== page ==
• Personal Injury Insurance: If anyone ever tries to defame your name or business, this insurance can help protect and defend you.
  • Cyber Liability Coverage: If your credit card processing or online payments portals ever have a security breach, this insurance will help you protect your clients and help rectify the situation in as professional a manner as possible.
  • Commercial Auto Insurance: This is important if you use your car to travel to clients’ houses or workplaces. It will protect you in a work-related accident.

Professional Liability Insurance Carriers

Just as with your personal health insurance, there are numerous options and carriers to consider for your health coaching practice’s insurance needs.

Many insurance carriers have insurance plans designed for healthcare professionals, health services, and other professional services, but it’s important to check with your prospective carrier to see if they cover your specific services.

Some carriers include:

  • CPH & Associates
  • Alternative Balance Insurance
  • Lockton Insurance

Both CPH & Associates and Alternative Balance Insurance have insurance plans specifically designed to meet the needs of health coaches and other wellness professionals.

Note: These are just examples. The IAWP does not specifically endorse any one insurance provider. As a coach, it is your responsibility to review your available options and find the best provider for your needs.

Average Cost of Liability Insurance

The cost of a liability policy will be dependent on many factors. These include things like where you live and work, how many people you employ, what kinds of buildings you work in, and the levels of risk you take on with health coaching. It also depends on how high of a deductible you decide on with your insurance company.

Typically, for a solo practitioner with a relatively low level of risk in your business practice model, you’ll look at paying something like $100 to $500 a year for liability insurance. This range can be wildly different based on the factors above, but generally speaking insurance can be quite affordable for most business owners.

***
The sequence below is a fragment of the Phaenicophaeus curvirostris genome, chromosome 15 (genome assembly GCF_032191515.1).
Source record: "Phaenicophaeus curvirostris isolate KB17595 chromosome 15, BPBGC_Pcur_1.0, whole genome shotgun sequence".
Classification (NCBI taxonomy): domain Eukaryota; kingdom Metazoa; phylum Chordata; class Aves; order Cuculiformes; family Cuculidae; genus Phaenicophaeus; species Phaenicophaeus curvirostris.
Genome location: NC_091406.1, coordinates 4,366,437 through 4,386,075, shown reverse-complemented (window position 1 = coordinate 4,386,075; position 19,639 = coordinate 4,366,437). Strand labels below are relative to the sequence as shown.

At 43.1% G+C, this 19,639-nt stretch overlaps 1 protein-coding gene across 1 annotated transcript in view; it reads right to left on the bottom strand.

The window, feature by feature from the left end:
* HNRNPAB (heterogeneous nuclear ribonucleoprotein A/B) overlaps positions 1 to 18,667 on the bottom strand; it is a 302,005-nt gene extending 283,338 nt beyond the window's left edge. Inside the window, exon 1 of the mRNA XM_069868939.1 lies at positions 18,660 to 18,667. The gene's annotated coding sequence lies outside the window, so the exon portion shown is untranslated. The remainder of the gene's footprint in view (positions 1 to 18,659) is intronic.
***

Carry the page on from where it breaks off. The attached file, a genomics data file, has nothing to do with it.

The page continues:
Thoughts from an IAWP Graduate

“It can be overwhelming to know what you need as a health coach. Making sure you have insurance coverage should be at the top of your list. Insurance coverage protects your client and you from any issues that might come up when working together.

It protects your business and you from any miscommunications or missteps that are taken. It also allows you to be a better coach and gives you the freedom to help your clients on a deeper level since you have a backup in case something happens.

By having insurance, you are planning for the unexpected.”

Molly Sommerhalder, Certified Holistic Wellness Coach and Certified Yoga Teacher at Swan in the Lotus Yoga and Wellness, LLC

Other Things to Consider Before Getting into Health Coaching

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There are many things to consider as you explore the field of health coaching. Insurance is a good idea for all business owners, of course, but there is a lot more to health coaching!

Before starting your business, it’s smart to learn as much as you can about the training and career path of health and wellness coaches. We’ve created a comprehensive guide to becoming a health coach and you can explore that further here.

Take the time to truly think about what kind of health and wellness coach you’d like to become. There are many coaching programs and trainings available that work for people with all kinds of goals and lifestyles.

If you’d like to work with clients from a holistic perspective, impacting their whole lives and overall well-being, a Wellness Coaching program might be the right fit for you.

Join Over 55,000 Aspiring Wellness Coaches & Download Your Wellness Coach Career Kit

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Suzanne Monroe Founder of IAWP

About the Author

Suzanne Monroe

Suzanne Monroe is the author of The Holistic Cookbook & Lifestyle Guide: 12 Weeks to a Healthier, Happier You, the co-author of 101 Ways to Improve Your Health, and is a health and business expert appearing regularly in the media. Suzanne was inspired to create the IAWP Wellness Coach Training & Certification Program in collaboration with other leading health experts in order to inspire people to create meaningful careers and spread the message of wellness.